Recently my brother-in-law and his family visited for the holidays. One of the days they were here they stopped by my studio for a quick portrait session. Their children are 6, 3, and almost 1, and while they are all well tempered kids, I stilled needed to use some of my “secret” methods to get the kids to smile.
One of the best things you can do when photographing kids together is make it quick! The longer they have to sit in one place, the smaller the chance that you’ll get a big juicy grin. To help get the best facial expressions possible, I often photograph each child separately and then Photoshop them together.
The key to this method is using a tripod and a remote trigger release. With kids they need adult eye contact. They don’t like to smile into a lens, that is a learned behavior that comes later. So I played peek-a-boo with the baby bobbing up and down from behind the camera, threatened to tickle my 3 year old niece with a feather duster, and asked my 6 year old nephew to say silly stuff like “I like to kiss girls.” You see, because they vary in age there isn’t always one tactic that will produce a smile on all three, different methods need to be used that are age appropriate. By shooting with the intent of photoshopping them together, I am allowed the freedom to focus on each kid and get big, genuine, and even goofy expressions at times. None of that can be achieved regularly if you’re hiding behind the camera. And if there is anything the professional portrait photography world demands, it’s consistency from client to client. I can’t cross my fingers and hope that the kids smile, it needs to happen every session.Once I had the photos in my computer it was a simple task to blend them together because they didn’t vary much. In each photo the boxes were in exactly the same place thanks to the camera being stationary on the tripod. I simply had to mask out the empty areas in the images so all three kids were visible. Another benefit of this technique is that I didn’t have to worry about one of the kids being out of focus. All the images were shot at F4, which would have meant if I had taken their portrait together and focused on the baby she would be sharper than her older brother who is slightly behind her and outside the focus area. By using Photoshop I can employ a skill known as focus stacking to create sharpness and blur where I want it. The same idea could have been used for their family portrait as well, but I tend to save that for larger groups (20 or more).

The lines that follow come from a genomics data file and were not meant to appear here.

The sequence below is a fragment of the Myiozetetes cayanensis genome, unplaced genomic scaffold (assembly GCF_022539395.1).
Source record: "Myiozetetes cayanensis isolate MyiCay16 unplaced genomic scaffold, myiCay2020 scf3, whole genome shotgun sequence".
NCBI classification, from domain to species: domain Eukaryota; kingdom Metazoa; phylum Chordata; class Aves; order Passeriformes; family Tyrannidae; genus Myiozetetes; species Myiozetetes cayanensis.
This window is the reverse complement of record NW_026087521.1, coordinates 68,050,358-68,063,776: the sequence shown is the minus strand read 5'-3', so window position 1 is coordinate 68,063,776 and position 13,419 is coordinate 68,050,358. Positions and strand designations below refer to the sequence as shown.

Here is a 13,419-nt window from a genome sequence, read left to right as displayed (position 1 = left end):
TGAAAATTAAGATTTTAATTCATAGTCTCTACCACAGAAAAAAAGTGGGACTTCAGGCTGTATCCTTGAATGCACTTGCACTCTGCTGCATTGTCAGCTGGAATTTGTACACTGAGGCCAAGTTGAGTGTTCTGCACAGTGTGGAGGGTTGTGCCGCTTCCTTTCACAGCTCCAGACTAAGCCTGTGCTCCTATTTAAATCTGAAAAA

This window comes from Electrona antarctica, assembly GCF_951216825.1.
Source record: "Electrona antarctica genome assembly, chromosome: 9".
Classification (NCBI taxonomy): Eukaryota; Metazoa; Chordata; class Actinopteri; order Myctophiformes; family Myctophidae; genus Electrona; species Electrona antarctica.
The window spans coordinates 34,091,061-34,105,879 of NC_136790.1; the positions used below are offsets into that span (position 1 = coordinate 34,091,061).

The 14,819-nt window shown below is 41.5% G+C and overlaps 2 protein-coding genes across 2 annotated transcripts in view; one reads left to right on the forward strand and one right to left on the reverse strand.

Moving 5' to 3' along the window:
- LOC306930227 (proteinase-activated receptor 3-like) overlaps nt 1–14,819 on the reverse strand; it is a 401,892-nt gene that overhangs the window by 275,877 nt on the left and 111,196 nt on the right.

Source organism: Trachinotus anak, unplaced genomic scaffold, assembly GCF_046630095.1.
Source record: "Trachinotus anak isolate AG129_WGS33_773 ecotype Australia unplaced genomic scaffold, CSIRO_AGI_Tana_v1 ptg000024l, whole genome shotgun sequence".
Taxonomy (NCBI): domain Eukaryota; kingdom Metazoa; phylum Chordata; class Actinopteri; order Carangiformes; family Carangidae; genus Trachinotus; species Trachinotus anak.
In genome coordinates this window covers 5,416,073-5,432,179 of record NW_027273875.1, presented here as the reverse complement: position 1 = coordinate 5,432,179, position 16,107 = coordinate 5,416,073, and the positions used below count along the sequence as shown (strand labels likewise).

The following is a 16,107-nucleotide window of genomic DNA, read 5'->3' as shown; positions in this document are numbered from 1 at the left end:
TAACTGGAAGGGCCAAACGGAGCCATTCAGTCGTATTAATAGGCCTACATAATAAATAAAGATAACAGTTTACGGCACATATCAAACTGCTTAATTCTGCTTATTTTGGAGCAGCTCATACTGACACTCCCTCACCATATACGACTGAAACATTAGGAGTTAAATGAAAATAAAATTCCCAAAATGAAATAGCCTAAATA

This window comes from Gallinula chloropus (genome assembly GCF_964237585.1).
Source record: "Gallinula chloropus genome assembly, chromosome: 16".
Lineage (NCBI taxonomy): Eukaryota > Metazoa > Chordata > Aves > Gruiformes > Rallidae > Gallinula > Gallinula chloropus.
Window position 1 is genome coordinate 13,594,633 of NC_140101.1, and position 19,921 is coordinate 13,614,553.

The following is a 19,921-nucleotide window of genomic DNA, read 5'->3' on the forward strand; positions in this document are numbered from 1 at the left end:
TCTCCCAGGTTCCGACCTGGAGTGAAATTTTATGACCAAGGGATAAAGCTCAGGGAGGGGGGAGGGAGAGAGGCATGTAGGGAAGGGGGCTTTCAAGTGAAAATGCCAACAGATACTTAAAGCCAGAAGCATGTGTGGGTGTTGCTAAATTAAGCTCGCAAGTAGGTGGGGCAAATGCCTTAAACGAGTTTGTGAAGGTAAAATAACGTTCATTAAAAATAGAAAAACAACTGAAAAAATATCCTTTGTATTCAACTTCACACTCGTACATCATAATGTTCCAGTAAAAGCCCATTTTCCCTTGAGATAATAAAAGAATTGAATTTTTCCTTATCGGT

For their family photo I went old school and pretended the feather duster had a mind of it’s own and was attacking me. Kids have a keen (though juvenile) sense of humor and will only find a joke funny a few times so it’s important to have more than one punch line ready at your disposal. Finally we did photos of each kid alone. I love the photo of my nephew looking away, it really caught his adorable shyness. Also my nieces are just beams of light! Looking at their photos makes me wish they didn’t live so far away!
Hope you enjoyed my family photos, if you’re thinking about doing a family portrait session please contact me to check availability.